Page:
Wednesday, April 4, 2012

Turn Up the Training Tuesday

If you read about it, speed will come.  Subconsciously, I think this has been my mantra - and problem - for some time in running.  This is not the Field of Dreams, people.  I have read about a zillion articles (I am a really efficient reader) on how to improve your running - I probably read about 2/3rds zillion of them while training for the marathon before I came to terms with the idea that I wouldn't be able to run a wonderful sub
4 or even sub 4:30 race.  And yet, my running times didn't improve.  Reading about how to become a fast runner will not make you a fast runner.  You have to actually DO THE STUFF THEY SAY IN THE ARTICLE to get faster.  Well, either that, or I need to read more about how this osmosis concept works because if it did work that way I would be uber fast.  Seriously, I have read a lot about the ideal types of speed work outs, VO2 Max, Lactic Acid Thresholds, hill repeats - you name it.

In light of this unfortunate discovery and my desire to speed up, I decided to turn it up on today's run; today seemed like the perfect day to start my new and improved training since I had a running date with my childhood friend, Meridith.  When better to push yourself to try to achieve something difficult than when you have the support and motivation of a friend, right?
You think I'm throwing around the term "date," but seriously - how romantic are these bridges with their cute little lights reflecting on the water?  Also - I hope you enjoy my awesome photography skills with that lamp post in the foreground for, um, effect...
Also, Meridith happens to be one of those "natural runner" types - tall with long legs, effortlessly gliding, high school track pedigree - I'm sure you know the type.  And so we set out on a perfectly temperatured Tuesday night with the goal of going out of our way to find some hills to repetitively climb.  (Rather different from my preferred type of run - the typer where I recalculate the route in my head to avoid as many hills as possible.)

I had picked out a rather steep, ramp type incline up to a charming little gazebo.  Not that I actually saw much of the gazebo during the climb.  I would imagine that "proper form" would have dictated that I was looking ahead to the gazebo, but really I was just trying to focus on getting to the next few feet in front of me.
Maybe I was thinking the fairy tale-esc gazebo at the top would distract from the incline's pain?  It didn't.  Having Meridith along as my partner in crime certainly helped, though.
In my head I had visions of multiple hill repeats one after another, but then in my head I'm a lot fitter than I am in real life, too.  After the first up and down Meridith asked me, "So do you want to go for four?  Or five?"  "I'm thinking like, two?"  I lamely replied.  "Cool, we can start with that for today," Meridith allowed.  We jogged a bit on flat surface to recover before attempt number two, which I admittedly slowed down to more of a jog than I had done for attempt one, but once it was completed I thought, okay, not so bad.   We jogged another loop, walked a tiny bit, and took on the slope once again.
Climb #3?  Not as terrible as I remembered the first two to be.  Perhaps it was the little walk break right before...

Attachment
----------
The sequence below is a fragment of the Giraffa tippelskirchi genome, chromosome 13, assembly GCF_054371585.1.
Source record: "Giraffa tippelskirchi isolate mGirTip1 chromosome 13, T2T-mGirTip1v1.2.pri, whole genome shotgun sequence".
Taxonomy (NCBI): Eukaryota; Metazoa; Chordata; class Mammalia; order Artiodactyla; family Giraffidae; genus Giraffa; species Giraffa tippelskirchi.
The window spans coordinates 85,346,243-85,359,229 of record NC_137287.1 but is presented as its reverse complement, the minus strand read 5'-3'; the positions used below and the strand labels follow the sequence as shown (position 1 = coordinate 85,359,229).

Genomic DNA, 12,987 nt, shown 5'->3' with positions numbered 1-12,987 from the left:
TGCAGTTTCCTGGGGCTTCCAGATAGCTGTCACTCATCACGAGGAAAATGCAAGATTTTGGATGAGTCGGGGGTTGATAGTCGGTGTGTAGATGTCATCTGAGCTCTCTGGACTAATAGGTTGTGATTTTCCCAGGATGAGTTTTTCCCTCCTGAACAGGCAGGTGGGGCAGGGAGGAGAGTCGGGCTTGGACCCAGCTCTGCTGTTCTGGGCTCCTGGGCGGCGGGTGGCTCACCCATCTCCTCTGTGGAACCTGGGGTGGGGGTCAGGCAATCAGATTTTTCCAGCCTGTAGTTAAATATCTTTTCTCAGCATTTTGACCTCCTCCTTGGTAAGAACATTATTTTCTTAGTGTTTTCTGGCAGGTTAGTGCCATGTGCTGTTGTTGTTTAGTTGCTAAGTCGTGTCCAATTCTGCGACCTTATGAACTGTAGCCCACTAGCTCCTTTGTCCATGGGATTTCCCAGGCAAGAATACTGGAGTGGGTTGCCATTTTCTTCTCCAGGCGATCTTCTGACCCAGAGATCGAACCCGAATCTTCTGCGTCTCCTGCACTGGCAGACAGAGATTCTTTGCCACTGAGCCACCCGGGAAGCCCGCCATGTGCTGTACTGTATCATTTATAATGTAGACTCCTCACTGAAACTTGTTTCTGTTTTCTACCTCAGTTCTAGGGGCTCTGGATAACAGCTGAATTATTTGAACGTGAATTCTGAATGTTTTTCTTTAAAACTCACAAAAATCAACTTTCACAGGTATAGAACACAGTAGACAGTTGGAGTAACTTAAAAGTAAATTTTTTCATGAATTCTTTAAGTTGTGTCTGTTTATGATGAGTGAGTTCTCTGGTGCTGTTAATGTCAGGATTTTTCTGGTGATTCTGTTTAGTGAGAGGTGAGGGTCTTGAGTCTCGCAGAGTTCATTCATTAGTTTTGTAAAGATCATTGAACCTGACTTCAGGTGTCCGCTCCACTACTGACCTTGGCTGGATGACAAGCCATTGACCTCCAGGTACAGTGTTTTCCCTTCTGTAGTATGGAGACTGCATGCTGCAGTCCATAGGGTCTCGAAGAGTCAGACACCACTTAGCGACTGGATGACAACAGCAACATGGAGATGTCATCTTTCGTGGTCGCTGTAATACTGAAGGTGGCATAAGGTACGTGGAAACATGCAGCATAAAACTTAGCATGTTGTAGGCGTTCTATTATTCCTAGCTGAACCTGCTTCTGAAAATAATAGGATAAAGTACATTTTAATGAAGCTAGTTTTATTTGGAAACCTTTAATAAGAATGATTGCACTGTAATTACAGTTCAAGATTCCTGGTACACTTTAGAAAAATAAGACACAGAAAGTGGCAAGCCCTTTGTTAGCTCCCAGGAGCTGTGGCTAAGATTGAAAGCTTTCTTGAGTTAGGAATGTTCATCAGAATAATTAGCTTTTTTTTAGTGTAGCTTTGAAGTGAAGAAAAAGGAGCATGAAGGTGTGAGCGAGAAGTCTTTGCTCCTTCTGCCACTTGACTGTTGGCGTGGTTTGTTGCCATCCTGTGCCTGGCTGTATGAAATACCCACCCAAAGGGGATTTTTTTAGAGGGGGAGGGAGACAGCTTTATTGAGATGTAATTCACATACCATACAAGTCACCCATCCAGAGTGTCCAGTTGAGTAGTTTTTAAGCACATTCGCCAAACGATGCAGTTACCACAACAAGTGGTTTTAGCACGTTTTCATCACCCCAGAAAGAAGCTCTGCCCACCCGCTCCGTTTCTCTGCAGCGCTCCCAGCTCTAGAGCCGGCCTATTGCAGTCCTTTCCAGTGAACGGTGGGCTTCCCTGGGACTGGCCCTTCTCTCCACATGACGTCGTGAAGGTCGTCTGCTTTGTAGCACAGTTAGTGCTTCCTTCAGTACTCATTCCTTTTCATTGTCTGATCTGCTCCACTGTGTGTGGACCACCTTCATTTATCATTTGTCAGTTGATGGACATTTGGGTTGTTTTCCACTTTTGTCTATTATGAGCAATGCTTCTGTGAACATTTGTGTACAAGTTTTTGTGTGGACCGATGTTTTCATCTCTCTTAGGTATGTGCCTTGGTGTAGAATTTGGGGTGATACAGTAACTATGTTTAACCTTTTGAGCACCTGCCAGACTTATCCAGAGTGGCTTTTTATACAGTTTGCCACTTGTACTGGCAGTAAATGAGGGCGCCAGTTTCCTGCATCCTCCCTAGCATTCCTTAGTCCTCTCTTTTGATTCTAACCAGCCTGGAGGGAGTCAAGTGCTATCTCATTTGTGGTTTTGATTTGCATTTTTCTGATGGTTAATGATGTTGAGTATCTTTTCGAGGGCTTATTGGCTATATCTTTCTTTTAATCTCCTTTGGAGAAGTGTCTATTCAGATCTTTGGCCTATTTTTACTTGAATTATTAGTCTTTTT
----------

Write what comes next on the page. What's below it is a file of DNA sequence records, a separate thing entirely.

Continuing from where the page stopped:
The lap between 3 and 4 included more walking, but we dug in for one last, full on push up the hill, and then jogged back to turn in for the night.  (Okay, so I had us stop to walk for a little bit on that part, too - full disclosure).  All in we were running for somewhere between 5 and 5.5 miles (I recorded less in the training log because I goofed up turning the ipod back on after a walk/stretch break and my Garmin was dead from about a half mile on - one day I'll get it right!)

Meridith and I celebrating how semi-bad*ss we are for running those miserable hills.  We'll be fully bad*ss when we run them with no stopping afterwards!
Do I wish I were tough enough to have not needed any walk breaks [Thanks for your patience, Mer!]?  Yea.  But this workout still felt like a step in the right direction.  A long time ago my friend Annie turned me on to the saying if you do what you've always done, you'll get what you've always gotten, or that doing the same thing and expecting a different result is the definition of insanity.  I imagine we were talking about boys.  Sad that it took me this long to figure out how perfectly it applied to running!

Tell me - how do you feel about hills?  Love 'em?  Hate 'em?  Have any secrets for tackling them?  Do you regularly make an effort to incorporate them into your workouts?  Feel like they've helped with your speed?


  1. I'm no expert, but I think walk-breaks are a big part of interval/hill training. Aren't you supposed to get your heart rate down in between?

    Also, PS, come to DC. I've got a hill for you. Its called CAPITOL HILL! There's really good security in the area and a gazebo-like-big-dome-shaped-official-building nearby.

    1. I actually think you're right! Yay! I feel more bad@$$ already!!

  2. Um - I despise hills. I recently found Rockafeller Park for my long runs and HOUNTAIN training (they are quite larger than hills). Therefore, I think if I train here and get to the point of not pure exhaustion after I climb - I will naturally get faster, right?

  3. three things help increasing speed and all are not fun. first is interval training and if you can get to the point that you jog between intervals all the better. start with 440 intervals, then try to 1/2 mile ones. 220s are good too. Second are hills and inclines. and finally is the intermittent speeds known as fartleks are good. And of course an ocassional LSD (long slow distance) will build the endurance. Do not do intervals more then 2 times a week and once is usually good enough.